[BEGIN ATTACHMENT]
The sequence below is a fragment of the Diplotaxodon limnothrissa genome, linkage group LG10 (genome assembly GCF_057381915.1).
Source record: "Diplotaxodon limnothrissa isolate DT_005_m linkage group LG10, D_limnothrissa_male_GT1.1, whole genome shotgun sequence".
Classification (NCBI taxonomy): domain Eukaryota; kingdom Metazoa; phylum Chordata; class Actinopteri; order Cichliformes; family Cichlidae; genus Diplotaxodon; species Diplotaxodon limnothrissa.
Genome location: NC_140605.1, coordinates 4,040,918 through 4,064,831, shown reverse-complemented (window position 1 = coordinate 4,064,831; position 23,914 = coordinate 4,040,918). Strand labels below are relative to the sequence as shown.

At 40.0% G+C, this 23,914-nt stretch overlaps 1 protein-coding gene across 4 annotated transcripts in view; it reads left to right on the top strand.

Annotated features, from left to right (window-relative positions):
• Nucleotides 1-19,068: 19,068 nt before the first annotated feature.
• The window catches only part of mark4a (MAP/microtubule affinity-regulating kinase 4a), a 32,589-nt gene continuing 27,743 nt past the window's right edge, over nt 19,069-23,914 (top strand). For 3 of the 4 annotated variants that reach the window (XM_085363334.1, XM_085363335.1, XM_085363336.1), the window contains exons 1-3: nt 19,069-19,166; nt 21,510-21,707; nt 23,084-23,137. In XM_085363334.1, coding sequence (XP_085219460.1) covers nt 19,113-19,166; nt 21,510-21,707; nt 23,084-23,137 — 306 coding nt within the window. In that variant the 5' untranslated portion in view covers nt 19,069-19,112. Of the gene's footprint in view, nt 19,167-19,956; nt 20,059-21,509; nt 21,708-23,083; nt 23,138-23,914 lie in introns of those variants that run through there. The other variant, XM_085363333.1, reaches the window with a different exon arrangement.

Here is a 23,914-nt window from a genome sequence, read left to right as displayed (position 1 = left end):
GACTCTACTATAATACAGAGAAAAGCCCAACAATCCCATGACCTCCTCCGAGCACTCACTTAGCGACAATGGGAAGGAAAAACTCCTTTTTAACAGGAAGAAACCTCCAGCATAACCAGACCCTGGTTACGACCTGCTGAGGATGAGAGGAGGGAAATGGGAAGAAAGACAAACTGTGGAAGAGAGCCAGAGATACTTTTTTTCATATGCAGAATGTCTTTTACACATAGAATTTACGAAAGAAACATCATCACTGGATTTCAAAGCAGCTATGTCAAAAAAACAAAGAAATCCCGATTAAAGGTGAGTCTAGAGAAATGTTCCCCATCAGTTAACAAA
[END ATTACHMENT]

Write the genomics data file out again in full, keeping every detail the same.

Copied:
The sequence below is a fragment of the Diplotaxodon limnothrissa genome, linkage group LG10 (genome assembly GCF_057381915.1).
Source record: "Diplotaxodon limnothrissa isolate DT_005_m linkage group LG10, D_limnothrissa_male_GT1.1, whole genome shotgun sequence".
Classification (NCBI taxonomy): domain Eukaryota; kingdom Metazoa; phylum Chordata; class Actinopteri; order Cichliformes; family Cichlidae; genus Diplotaxodon; species Diplotaxodon limnothrissa.
Genome location: NC_140605.1, coordinates 4,040,918 through 4,064,831, shown reverse-complemented (window position 1 = coordinate 4,064,831; position 23,914 = coordinate 4,040,918). Strand labels below are relative to the sequence as shown.

At 40.0% G+C, this 23,914-nt stretch overlaps 1 protein-coding gene across 4 annotated transcripts in view; it reads left to right on the top strand.

Annotated features, from left to right (window-relative positions):
• Nucleotides 1-19,068: 19,068 nt before the first annotated feature.
• The window catches only part of mark4a (MAP/microtubule affinity-regulating kinase 4a), a 32,589-nt gene continuing 27,743 nt past the window's right edge, over nt 19,069-23,914 (top strand). For 3 of the 4 annotated variants that reach the window (XM_085363334.1, XM_085363335.1, XM_085363336.1), the window contains exons 1-3: nt 19,069-19,166; nt 21,510-21,707; nt 23,084-23,137. In XM_085363334.1, coding sequence (XP_085219460.1) covers nt 19,113-19,166; nt 21,510-21,707; nt 23,084-23,137 — 306 coding nt within the window. In that variant the 5' untranslated portion in view covers nt 19,069-19,112. Of the gene's footprint in view, nt 19,167-19,956; nt 20,059-21,509; nt 21,708-23,083; nt 23,138-23,914 lie in introns of those variants that run through there. The other variant, XM_085363333.1, reaches the window with a different exon arrangement.

Here is a 23,914-nt window from a genome sequence, read left to right as displayed (position 1 = left end):
GACTCTACTATAATACAGAGAAAAGCCCAACAATCCCATGACCTCCTCCGAGCACTCACTTAGCGACAATGGGAAGGAAAAACTCCTTTTTAACAGGAAGAAACCTCCAGCATAACCAGACCCTGGTTACGACCTGCTGAGGATGAGAGGAGGGAAATGGGAAGAAAGACAAACTGTGGAAGAGAGCCAGAGATACTTTTTTTCATATGCAGAATGTCTTTTACACATAGAATTTACGAAAGAAACATCATCACTGGATTTCAAAGCAGCTATGTCAAAAAAACAAAGAAATCCCGATTAAAGGTGAGTCTAGAGAAATGTTCCCCATCAGTTAACAAA